- Be STRONG: Lift weights regularly
- Be FIT: Challenge your cardiovascular system with regular cardio
- Be HEALTHY: Eat healthy food – you really are what you eat!
- Be FLEXIBLE: Remember to stretch tight muscles to prevent poor posture and injury.
- Be CALM: Meditate, pray and rest. Your body and mind needs quiet time too.
Some of you may have noticed I have a new addition to the family. (I almost feel sorry for my Facebook and Instagram friends who have to endure the million pics I’ve been posting! Sorry guys!) However, if you were one of the lucky ones who’s newsfeed hasn’t been filled up with all my pictures, and you are in the dark, I am now the proud mother to a 10 month old baby boy.
He’s just a baby, but he is already about 30″ tall and weighs 130lbs. He may not be human, but he thinks he is. My big new baby is a Great Dane Puppy, named Marley Beaux (Bo). (We are experimenting with names…he came to us as Marley, but we kinda think he looks like a “Bo”. Anyway, I’m completely in love!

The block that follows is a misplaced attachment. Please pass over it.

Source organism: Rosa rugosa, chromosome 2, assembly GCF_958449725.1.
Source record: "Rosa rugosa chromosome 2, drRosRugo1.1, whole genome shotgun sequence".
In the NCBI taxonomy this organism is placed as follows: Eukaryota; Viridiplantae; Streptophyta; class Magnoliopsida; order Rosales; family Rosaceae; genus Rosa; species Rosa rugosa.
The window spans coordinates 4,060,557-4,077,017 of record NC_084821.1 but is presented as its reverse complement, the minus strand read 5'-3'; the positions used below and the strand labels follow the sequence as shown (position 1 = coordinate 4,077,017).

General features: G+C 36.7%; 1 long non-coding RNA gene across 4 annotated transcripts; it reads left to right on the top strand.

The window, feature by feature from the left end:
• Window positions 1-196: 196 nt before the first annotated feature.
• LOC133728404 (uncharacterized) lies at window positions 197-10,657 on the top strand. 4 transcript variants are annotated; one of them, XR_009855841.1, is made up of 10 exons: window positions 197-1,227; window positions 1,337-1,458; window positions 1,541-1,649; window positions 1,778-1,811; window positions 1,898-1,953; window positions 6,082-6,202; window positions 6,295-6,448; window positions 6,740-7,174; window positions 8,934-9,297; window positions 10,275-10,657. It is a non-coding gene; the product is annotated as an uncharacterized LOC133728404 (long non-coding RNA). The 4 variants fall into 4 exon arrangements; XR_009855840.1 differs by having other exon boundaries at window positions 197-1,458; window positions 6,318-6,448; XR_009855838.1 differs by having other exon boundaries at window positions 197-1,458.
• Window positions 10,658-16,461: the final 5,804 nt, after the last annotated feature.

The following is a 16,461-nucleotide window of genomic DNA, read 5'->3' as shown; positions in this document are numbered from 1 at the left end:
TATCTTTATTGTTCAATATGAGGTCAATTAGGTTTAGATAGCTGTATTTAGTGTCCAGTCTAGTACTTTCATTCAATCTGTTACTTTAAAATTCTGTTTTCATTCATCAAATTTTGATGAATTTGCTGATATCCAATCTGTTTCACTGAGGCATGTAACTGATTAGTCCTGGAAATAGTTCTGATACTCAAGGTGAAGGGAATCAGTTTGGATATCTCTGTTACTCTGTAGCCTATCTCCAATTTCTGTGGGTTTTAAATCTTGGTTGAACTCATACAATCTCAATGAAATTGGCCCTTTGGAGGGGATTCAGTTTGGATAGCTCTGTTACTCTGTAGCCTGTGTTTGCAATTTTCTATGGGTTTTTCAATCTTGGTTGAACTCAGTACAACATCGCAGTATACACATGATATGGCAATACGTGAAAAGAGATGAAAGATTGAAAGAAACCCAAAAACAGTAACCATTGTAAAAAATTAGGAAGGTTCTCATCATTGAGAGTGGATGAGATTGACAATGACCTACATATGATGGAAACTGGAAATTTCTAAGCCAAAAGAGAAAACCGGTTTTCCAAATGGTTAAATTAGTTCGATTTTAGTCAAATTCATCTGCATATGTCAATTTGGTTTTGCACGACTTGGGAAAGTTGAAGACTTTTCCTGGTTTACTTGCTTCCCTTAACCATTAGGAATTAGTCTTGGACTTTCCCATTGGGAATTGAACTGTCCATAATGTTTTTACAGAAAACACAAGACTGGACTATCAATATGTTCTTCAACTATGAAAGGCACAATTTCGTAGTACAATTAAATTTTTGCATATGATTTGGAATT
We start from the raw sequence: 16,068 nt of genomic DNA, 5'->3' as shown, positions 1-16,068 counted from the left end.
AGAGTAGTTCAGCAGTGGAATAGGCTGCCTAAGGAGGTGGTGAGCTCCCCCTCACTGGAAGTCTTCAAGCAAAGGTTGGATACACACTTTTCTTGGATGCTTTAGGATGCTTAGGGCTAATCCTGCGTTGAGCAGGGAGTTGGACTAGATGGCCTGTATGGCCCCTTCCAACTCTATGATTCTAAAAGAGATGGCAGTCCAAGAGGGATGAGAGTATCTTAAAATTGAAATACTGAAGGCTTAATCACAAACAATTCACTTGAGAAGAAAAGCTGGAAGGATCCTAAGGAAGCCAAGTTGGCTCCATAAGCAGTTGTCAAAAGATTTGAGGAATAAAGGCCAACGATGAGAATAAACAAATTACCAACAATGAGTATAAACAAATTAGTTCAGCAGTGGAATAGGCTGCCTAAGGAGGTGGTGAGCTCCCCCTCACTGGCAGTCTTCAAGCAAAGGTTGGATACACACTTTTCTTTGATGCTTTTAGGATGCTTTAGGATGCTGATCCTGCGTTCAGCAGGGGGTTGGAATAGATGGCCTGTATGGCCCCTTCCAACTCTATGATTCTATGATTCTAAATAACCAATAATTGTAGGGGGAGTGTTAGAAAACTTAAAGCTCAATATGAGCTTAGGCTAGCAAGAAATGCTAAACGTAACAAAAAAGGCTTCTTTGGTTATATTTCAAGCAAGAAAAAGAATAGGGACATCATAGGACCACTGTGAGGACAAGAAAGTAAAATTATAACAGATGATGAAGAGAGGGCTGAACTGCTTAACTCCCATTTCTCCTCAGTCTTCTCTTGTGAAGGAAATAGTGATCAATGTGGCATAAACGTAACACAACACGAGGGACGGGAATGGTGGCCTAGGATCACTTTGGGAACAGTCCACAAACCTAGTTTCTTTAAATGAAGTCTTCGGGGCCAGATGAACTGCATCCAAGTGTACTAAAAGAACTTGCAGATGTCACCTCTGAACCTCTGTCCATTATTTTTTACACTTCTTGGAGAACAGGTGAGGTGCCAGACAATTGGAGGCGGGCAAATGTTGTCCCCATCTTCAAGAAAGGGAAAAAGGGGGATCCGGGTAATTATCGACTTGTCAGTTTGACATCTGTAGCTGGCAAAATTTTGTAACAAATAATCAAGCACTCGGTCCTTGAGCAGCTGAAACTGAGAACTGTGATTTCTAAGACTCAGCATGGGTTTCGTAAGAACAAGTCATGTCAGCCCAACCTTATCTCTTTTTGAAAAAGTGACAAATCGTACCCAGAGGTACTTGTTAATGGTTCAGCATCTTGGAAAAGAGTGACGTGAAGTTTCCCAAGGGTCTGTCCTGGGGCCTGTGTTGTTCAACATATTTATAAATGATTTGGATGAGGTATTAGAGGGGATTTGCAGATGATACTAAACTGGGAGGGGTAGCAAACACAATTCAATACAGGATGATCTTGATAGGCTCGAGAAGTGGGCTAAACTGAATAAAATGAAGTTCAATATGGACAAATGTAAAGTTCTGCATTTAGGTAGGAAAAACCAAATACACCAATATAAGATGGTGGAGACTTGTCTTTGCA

Last fall I lost my Great Dane, Tank, after 12 fantastic years. Although I’ve had dogs all my life, I took Tank’s death harder than I ever could have imagined. He was my best bud when Steve was away doing both reality TV shows, which was 3 months at a time. We had a special bond. I’m not sure if it’s the breed or what, but we were much more closely connected than any other dog I’ve had. Steve and I were both devastated. Our house was eerily quiet.